- We discussed lechery. From the play: Mary Warren tells John that Abigail will accuse him of lechery. What is that, boys and girls? It is extreme sexual indulgence/lustfulness. Yes, I got to share that definition with 91 teenagers. After all, it is in the play. We discussed what the Puritans would have thought of people today in this regard. I did NOT ask them if they were lechers. I abide by the philosophy that I don't WANT to know about this aspect of any of their lives.
- We discussed why, in a early American setting, it was not an issue that in The Crucible Abigail was 17 and John was in his mid-30's but rather that they weren't married. We discussed that it was common for older men to marry younger girls if their wives had died. After all, I said with a wink, how on Earth were the men expected to clean their own homes and make their own food if they didn't have a wife? We were all in agreement that it was still gross.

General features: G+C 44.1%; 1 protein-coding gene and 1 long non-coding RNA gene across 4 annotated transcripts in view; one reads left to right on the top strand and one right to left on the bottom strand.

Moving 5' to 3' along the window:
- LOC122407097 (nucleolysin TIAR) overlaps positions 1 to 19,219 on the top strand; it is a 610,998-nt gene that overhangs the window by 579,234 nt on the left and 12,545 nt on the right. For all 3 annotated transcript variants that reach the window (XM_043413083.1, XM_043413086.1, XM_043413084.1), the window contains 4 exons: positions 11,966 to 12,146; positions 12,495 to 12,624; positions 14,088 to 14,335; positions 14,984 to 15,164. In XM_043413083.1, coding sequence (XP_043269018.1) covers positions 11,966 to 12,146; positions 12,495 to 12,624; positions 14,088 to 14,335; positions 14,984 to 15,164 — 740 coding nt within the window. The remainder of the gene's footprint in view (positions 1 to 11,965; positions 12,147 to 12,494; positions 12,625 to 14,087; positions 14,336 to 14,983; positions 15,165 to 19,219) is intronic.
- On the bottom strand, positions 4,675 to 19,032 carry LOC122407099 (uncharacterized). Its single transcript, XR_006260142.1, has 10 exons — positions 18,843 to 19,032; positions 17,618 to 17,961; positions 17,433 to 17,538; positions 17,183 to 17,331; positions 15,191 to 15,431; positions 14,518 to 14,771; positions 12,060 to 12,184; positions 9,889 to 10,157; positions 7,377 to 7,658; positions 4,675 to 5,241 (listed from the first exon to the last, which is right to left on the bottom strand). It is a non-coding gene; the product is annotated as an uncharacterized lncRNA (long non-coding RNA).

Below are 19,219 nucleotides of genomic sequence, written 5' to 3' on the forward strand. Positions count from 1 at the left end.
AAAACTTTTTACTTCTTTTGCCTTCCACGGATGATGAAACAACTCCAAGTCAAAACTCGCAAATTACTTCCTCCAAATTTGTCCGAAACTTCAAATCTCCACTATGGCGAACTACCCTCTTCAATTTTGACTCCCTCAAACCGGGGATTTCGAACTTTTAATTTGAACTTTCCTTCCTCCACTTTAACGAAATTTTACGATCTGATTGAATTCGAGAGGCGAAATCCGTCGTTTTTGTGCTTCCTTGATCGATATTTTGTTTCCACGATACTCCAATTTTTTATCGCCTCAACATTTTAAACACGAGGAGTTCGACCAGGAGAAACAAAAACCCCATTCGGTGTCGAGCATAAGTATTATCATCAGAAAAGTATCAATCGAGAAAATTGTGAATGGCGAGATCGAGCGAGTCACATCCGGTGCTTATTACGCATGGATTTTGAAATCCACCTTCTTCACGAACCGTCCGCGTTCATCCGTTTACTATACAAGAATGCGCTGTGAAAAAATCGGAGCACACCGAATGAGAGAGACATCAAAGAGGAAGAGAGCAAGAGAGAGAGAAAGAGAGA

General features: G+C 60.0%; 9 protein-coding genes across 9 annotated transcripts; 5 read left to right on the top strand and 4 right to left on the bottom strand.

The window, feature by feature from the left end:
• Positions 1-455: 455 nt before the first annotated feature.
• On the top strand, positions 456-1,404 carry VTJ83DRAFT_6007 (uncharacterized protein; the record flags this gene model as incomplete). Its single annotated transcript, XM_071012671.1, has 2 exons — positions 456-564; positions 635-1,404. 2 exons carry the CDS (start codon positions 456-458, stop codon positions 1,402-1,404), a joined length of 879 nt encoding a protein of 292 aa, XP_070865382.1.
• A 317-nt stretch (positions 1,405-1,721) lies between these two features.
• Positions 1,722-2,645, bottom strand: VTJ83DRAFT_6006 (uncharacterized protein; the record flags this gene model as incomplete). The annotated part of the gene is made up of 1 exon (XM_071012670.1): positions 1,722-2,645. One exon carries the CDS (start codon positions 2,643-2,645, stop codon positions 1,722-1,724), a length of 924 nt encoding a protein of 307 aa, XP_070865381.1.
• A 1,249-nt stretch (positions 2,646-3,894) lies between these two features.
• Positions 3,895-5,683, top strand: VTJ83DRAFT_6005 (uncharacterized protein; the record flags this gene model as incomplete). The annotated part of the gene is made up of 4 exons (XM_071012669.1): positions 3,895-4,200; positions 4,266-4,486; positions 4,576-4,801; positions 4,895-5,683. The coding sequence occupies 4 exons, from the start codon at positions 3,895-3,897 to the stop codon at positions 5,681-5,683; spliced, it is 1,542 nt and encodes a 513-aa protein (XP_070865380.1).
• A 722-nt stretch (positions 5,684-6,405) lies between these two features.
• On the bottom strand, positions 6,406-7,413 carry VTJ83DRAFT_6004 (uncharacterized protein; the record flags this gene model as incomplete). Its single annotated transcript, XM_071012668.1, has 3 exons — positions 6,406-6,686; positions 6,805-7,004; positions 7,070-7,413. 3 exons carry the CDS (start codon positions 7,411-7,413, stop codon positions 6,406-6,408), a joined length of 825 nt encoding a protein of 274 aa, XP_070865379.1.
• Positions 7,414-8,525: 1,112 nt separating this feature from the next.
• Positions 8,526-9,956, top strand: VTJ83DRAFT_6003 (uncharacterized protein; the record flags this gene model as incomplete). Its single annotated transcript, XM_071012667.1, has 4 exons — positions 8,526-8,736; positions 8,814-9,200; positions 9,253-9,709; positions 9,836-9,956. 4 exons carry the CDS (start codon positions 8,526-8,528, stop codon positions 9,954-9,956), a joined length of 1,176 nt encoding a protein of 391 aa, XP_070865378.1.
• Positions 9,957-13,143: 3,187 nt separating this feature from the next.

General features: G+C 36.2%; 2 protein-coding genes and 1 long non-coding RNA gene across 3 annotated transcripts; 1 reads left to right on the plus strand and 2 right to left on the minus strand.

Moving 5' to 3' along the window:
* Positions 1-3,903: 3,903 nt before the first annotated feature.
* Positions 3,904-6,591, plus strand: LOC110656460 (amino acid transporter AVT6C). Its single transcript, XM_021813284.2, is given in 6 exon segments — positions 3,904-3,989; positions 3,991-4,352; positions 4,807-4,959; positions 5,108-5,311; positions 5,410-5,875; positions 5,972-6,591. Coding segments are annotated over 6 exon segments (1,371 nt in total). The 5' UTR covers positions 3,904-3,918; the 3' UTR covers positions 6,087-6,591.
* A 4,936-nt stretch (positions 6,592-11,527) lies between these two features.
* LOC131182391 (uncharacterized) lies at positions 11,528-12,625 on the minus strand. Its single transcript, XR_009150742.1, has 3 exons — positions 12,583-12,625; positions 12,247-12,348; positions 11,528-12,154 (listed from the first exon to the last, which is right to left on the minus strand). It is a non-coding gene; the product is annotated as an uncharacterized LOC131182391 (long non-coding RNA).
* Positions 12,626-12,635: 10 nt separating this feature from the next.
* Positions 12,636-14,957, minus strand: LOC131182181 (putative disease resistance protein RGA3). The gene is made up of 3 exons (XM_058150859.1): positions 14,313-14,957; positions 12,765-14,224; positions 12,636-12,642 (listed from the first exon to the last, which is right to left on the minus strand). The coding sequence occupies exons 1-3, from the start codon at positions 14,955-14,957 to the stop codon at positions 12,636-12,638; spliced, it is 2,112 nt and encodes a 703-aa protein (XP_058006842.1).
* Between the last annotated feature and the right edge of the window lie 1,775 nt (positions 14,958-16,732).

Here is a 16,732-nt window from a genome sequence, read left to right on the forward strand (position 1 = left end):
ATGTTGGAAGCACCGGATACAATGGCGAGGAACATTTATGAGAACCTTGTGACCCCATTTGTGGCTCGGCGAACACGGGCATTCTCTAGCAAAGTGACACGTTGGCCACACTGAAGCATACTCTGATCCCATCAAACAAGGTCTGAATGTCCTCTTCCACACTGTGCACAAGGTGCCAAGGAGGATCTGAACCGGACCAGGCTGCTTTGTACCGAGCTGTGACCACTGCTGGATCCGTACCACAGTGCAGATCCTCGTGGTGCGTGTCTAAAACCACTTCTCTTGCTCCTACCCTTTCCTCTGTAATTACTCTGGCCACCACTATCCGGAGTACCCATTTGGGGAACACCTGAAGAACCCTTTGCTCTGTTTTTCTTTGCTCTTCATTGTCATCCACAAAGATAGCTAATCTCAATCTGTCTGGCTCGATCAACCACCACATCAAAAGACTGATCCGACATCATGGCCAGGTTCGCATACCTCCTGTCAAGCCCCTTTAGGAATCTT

- My favorite discussion: how did Puritan women even KNOW they were pregnant? Um, the same way they do now. My wording "Missed monthly cycles"; I did say that they found out later but that they did indeed know, just as Elizabeth in the play was pregnant. A spin off of this in one class was how women back then tended to their monthly cycles. Really? Did I mention that I teach English? This last part was from a class that is 85% female but I still responded by telling them to Google it. I know a little about the subject but, out of respect for those few sweet boys, I didn't go there. I don't know if you've ever seen a darling, dark-skinned African American boy blush but I have and I didn't want to make it even worse for him.
- This one is NOT academic. We discussed how some kids save their friends under nicknames instead of their real names and even their girlfriends under "Mom" in case their phones get picked up. The ensuing discussion revealed that sometimes that can lead to some unintentionally revealing texts when you think you're texting your girlfriend and it's really your mom. My contribution to this conversation was that I do not look forward to this time period in parenting.
The best story is one that I have saved for my co-workers and will not be posted on my blog. Think of it as a special little tidbits for my fellow educators. Let's just say that the fun didn't stop there. Every day is unique, for better or worse, when you are a teacher.